If nothing comes from this I might just have to go with the OR connection and then throw in the Select Distinct and then build redundancy into Invoicing process so that when the database misses links a manual process catches them.

Although I'm all ears for any ideas.

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1  
can you give some sample data about it..Looks like you have to use OR condition –  Ajith Sasidharan Dec 20 '12 at 9:12
3  
I'm not sure if I understood you correctly but if you want an invoice to only show up once you may try a SELECT DISTINCT on the invoice id. –  Hikaru-Shindo Dec 20 '12 at 9:12
    
Without sample data, this is quite unclear a question. –  Thilo Dec 20 '12 at 9:16
1  
No, your major problem is that somebody designed and implemeted a daft data model. –  APC Dec 20 '12 at 9:26
    
Are you joining the 2 tables ? if so you'll need to join jobs twice - once for the job number link and once for the client number –  A.B.Cade Dec 20 '12 at 9:27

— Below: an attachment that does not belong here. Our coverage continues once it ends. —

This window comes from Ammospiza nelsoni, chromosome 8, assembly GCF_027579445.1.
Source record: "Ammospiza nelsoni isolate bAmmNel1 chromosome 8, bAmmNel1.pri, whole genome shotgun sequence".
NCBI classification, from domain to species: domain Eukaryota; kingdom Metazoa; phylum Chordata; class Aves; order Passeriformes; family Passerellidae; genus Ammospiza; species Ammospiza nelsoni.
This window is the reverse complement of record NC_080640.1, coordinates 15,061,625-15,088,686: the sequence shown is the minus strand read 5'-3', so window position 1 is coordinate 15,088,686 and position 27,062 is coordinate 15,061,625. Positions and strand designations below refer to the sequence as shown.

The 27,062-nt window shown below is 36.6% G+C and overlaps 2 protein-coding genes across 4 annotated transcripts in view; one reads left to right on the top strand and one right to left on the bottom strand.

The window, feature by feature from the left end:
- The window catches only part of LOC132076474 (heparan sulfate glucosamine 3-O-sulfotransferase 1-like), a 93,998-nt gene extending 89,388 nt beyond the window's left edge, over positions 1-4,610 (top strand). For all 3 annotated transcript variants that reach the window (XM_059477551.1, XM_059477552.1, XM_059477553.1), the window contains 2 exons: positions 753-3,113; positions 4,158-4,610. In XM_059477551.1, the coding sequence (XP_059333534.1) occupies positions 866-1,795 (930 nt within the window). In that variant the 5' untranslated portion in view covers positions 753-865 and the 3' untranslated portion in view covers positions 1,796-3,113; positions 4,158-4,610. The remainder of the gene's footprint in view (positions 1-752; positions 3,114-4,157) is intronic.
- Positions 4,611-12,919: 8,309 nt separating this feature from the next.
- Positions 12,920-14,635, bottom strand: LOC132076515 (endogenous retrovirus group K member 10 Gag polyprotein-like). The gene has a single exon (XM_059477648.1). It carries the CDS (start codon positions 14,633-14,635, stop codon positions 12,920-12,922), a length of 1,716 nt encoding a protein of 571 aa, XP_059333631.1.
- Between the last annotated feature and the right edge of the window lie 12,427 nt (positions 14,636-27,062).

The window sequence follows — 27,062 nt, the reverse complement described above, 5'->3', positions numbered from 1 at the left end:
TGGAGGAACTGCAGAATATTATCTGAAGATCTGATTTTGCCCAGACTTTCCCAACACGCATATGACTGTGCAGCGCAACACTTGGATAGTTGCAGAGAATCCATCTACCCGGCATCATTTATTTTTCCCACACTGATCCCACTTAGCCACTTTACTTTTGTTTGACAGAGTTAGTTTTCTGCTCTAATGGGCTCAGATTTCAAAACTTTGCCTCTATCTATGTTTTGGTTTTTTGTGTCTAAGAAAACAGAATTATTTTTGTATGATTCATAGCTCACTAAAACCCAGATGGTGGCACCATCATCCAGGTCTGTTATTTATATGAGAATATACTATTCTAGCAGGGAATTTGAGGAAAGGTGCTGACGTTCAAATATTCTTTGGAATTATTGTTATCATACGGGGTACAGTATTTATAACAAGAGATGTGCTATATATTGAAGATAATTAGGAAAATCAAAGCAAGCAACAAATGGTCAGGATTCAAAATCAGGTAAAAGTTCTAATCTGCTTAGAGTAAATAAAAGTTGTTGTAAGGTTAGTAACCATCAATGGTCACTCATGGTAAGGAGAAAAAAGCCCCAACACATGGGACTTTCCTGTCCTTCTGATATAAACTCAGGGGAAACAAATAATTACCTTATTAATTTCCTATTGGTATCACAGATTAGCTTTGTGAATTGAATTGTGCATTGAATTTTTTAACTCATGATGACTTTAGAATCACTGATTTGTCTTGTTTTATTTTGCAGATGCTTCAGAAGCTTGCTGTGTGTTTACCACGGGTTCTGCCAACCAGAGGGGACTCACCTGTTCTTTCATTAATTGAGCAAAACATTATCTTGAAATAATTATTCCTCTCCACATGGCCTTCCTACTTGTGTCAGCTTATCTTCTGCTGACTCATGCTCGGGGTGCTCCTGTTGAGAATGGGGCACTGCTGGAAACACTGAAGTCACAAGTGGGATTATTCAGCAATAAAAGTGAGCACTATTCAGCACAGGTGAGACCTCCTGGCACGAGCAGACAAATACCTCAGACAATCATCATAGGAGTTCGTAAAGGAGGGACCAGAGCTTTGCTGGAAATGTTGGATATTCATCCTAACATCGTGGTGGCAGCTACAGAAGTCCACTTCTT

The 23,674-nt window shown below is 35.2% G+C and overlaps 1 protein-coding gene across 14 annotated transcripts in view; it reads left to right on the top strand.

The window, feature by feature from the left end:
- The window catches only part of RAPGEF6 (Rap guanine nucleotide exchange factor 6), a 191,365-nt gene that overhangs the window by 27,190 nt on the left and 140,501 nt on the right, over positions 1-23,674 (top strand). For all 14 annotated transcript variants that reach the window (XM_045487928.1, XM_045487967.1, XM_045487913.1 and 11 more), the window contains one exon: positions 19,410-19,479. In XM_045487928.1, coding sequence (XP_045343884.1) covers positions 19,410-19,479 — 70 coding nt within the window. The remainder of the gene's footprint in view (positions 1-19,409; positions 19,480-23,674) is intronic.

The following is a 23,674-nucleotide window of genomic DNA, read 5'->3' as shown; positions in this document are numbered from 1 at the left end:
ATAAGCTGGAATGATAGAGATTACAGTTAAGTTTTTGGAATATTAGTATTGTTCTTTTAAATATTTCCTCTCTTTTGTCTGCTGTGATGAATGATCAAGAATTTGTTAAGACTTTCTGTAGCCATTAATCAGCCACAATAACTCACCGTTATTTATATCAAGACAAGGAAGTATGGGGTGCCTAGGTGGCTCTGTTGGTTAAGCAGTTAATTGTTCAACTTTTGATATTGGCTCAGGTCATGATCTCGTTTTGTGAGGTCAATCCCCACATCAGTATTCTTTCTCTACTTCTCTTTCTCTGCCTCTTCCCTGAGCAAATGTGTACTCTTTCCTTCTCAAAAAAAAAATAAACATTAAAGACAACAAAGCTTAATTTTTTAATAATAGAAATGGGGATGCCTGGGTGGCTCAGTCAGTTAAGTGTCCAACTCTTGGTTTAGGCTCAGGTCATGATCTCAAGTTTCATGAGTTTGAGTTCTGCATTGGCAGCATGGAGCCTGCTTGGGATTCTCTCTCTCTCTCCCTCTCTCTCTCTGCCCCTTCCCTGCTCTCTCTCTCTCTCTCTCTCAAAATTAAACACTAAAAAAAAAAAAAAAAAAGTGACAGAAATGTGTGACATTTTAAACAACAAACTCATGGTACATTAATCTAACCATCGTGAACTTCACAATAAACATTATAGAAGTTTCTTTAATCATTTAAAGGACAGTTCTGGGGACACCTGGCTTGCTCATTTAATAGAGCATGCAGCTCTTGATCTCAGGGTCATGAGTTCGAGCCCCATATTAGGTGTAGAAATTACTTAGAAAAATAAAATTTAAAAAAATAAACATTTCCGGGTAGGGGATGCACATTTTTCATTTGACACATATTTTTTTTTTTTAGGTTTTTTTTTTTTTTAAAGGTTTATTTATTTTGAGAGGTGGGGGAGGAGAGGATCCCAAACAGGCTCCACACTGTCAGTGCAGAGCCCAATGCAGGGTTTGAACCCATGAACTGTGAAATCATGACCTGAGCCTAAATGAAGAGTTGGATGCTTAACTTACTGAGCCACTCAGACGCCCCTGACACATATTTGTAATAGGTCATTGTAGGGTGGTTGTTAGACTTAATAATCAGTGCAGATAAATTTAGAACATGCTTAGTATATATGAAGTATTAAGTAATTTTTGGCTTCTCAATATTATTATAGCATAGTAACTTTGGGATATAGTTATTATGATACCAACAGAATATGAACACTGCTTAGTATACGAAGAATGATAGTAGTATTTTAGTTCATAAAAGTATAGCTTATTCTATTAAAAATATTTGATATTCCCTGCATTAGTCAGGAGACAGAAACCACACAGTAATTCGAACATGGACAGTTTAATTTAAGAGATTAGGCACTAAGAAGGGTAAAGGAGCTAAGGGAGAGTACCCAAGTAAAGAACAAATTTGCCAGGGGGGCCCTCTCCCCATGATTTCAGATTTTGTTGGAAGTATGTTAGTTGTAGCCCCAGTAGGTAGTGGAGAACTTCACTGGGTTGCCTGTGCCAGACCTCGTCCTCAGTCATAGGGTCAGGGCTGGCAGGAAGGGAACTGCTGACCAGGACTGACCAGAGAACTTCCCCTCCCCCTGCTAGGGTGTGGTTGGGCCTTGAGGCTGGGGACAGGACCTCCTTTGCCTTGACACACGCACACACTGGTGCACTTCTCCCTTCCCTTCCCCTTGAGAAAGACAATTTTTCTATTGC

3 Answers 3

up vote 1 down vote accepted

One way of doing this would be to use a set operation. UNION will give you a distinct set of values. You haven't given much detail so I'm guessing at the specifics: you'll need to amend them for your needs.

with j as ( select * from jobs )
select j.*, inv.*
from invoices inv
     join j on ( inv.job_no = j.job_no)
union
select j.*, inv.*
from invoices inv
     join j on ( inv.job_no = j.client_no)